US shoots down UFOs over Lake Huron and Canada

satellite image in blue and green of large lakes
Satellite imagery of Lakes Huron and Michigan. A UFO was shot down over Lake Huron on Sunday, Feb. 12, U.S. officials said. (Image credit: MODIS Land Rapid Response Team, NASA GSFC)

An unidentified flying object (UFO) was shot down over Lake Huron in Michigan on Sunday (Feb. 12) —  the fourth such object detected over the U.S. in a little over a week.

The flying object, which reports suggest was octagonal in shape and had strings hanging off of it, was first spotted over Montana on Saturday (Feb. 11) and then on Sunday, it migrated across the skies of Wisconsin before an F-16 shot it down over the lake in Michigan, officials said.

Just a day earlier, an American F-22 fighter jet shot down a car-size unidentified flying object (UFO) over Yukon, Canada, Canadian Prime Minister Justin Trudeau announced Saturday (Feb. 11).

In that instance, a fighter jet with the North American Aerospace Defense Command (NORAD), which is run by both the U.S. and Canada, shot down the strange object at the behest of Canada, Trudeau said, according to The New York Times

"I ordered the take down of an unidentified object that violated Canadian airspace," Trudeau wrote on Twitter

Canada is now in the process of recovering the wreckage to determine its origin and nature.  Reports suggest it was cylindrical in shape and unlikely to be a balloon, according to The New York Times.

This is the third time in a few days that  a strange object has been shot down after entering U.S. airspace. Another object was detected entering U.S. airspace around 9 p.m. Alaska time on Thursday (Feb. 9) and the U.S. government subsequently sent a surveillance plane to track it. The object was flying between 20 and 40 mph (32 and 64 km/h) at an altitude used by civilian aircraft.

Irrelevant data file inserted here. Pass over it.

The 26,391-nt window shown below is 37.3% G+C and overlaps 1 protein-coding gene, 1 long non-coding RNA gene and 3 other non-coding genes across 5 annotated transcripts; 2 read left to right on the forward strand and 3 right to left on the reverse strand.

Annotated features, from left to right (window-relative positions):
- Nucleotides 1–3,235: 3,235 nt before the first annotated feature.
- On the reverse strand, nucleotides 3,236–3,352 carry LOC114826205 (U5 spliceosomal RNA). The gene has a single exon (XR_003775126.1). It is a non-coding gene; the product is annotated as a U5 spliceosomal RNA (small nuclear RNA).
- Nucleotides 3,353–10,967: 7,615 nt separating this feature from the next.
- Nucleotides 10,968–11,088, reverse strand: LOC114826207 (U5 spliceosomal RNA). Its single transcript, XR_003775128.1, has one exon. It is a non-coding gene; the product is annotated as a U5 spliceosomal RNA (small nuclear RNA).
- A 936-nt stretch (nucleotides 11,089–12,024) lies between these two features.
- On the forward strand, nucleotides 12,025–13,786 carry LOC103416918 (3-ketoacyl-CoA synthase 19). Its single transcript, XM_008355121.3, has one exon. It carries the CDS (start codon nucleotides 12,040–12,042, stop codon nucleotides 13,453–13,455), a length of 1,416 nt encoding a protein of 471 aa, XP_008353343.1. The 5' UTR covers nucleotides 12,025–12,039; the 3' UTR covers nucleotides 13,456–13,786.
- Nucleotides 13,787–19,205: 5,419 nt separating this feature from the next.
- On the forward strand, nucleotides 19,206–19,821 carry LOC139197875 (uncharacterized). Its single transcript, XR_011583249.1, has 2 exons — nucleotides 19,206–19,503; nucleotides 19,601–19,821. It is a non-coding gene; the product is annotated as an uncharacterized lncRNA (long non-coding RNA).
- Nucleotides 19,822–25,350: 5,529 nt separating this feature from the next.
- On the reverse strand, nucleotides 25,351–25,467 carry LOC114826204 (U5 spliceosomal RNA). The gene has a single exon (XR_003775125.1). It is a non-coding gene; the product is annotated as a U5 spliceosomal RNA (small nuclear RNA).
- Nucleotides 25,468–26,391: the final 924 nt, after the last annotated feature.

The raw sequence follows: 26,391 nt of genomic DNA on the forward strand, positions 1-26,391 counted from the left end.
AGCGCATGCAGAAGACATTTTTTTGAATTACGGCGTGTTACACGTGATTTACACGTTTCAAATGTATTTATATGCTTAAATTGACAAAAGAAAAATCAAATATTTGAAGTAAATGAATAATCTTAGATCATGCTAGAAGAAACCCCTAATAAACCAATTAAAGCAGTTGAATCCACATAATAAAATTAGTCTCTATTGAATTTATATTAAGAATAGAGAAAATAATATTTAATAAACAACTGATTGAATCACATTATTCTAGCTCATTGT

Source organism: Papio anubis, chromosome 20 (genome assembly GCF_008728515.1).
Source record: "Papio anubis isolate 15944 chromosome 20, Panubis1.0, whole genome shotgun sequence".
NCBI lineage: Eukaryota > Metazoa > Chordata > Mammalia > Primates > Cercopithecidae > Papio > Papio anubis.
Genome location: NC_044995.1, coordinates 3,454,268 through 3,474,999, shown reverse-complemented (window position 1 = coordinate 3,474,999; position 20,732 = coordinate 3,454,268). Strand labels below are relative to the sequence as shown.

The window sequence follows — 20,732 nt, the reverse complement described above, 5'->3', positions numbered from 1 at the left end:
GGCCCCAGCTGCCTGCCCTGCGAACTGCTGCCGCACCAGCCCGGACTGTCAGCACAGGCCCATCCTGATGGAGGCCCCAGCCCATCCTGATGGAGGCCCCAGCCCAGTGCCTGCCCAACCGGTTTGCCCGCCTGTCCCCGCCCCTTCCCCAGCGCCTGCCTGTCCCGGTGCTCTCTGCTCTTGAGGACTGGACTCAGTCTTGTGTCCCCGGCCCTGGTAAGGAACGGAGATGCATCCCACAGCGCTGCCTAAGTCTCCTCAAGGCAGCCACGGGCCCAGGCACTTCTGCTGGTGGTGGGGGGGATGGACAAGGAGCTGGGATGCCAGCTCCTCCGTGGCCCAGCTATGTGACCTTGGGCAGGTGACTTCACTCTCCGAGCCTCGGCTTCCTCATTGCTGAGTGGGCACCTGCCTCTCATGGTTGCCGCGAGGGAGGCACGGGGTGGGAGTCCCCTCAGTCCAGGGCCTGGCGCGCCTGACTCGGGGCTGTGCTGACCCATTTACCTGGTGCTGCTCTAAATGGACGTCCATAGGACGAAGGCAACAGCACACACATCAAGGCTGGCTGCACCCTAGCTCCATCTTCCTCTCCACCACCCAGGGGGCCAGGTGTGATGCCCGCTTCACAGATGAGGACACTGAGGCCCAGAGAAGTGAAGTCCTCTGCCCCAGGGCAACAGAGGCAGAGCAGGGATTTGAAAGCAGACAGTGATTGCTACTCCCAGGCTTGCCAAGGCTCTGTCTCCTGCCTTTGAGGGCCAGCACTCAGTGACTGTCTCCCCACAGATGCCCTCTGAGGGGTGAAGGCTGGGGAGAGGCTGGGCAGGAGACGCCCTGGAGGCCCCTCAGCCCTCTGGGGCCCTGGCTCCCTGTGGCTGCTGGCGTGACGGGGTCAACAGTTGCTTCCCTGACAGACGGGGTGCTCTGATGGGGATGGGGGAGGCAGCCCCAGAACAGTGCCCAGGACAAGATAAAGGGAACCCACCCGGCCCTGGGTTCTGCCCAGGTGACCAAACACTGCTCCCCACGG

It criss-crossed land over Alaska before heading out to sea. It was flying toward the North Pole when it was shot down over the Arctic Ocean off the coast of Canada, John F. Kirby, a spokesman for the National Security Council, said in a news briefing on Friday (Feb. 10). Thus far, the U.S. does not see evidence that that object posed a military threat, officials said.

The U.S. is now in the process of recovering the wreckage to determine what that first object was. But harsh, icy conditions mean that recovery efforts, which are being assisted by U.S. Northern Command, Alaska National Guard units, the F.B.I. and local law enforcement, are slow-going, according to the New York Times.

And just a week ago, a Chinese spy balloon was destroyed Feb. 4 after being detected over Idaho in late January. That balloon, which was much larger than the object shot down over Canada this week, was traveling tens of thousands of feet above civilian airspace and was allowed to cross into the Atlantic Ocean before being taken down by an air-to-air-missile.

This strange flying object is just one of many being investigated by the U.S. Department of Defense. In early January, the Pentagon released documents indicating that it was struggling to explain about half of the hundreds of UFO reports it received last year.

Editor's Note: This story was updated to note that the U.S. shot down yet another UFO on Feb. 12. It was also corrected on Feb. 11 to note that the Feb. 9 and Feb. 10 detections were separate incidents. A previous version of the article conflated the two.

Tia Ghose
Managing Editor

Tia is the managing editor and was previously a senior writer for Live Science. Her work has appeared in Scientific American, and other outlets. She holds a master's degree in bioengineering from the University of Washington, a graduate certificate in science writing from UC Santa Cruz and a bachelor's degree in mechanical engineering from the University of Texas at Austin. Tia was part of a team at the Milwaukee Journal Sentinel that published the Empty Cradles series on preterm births, which won multiple awards, including the 2012 Casey Medal for Meritorious Journalism.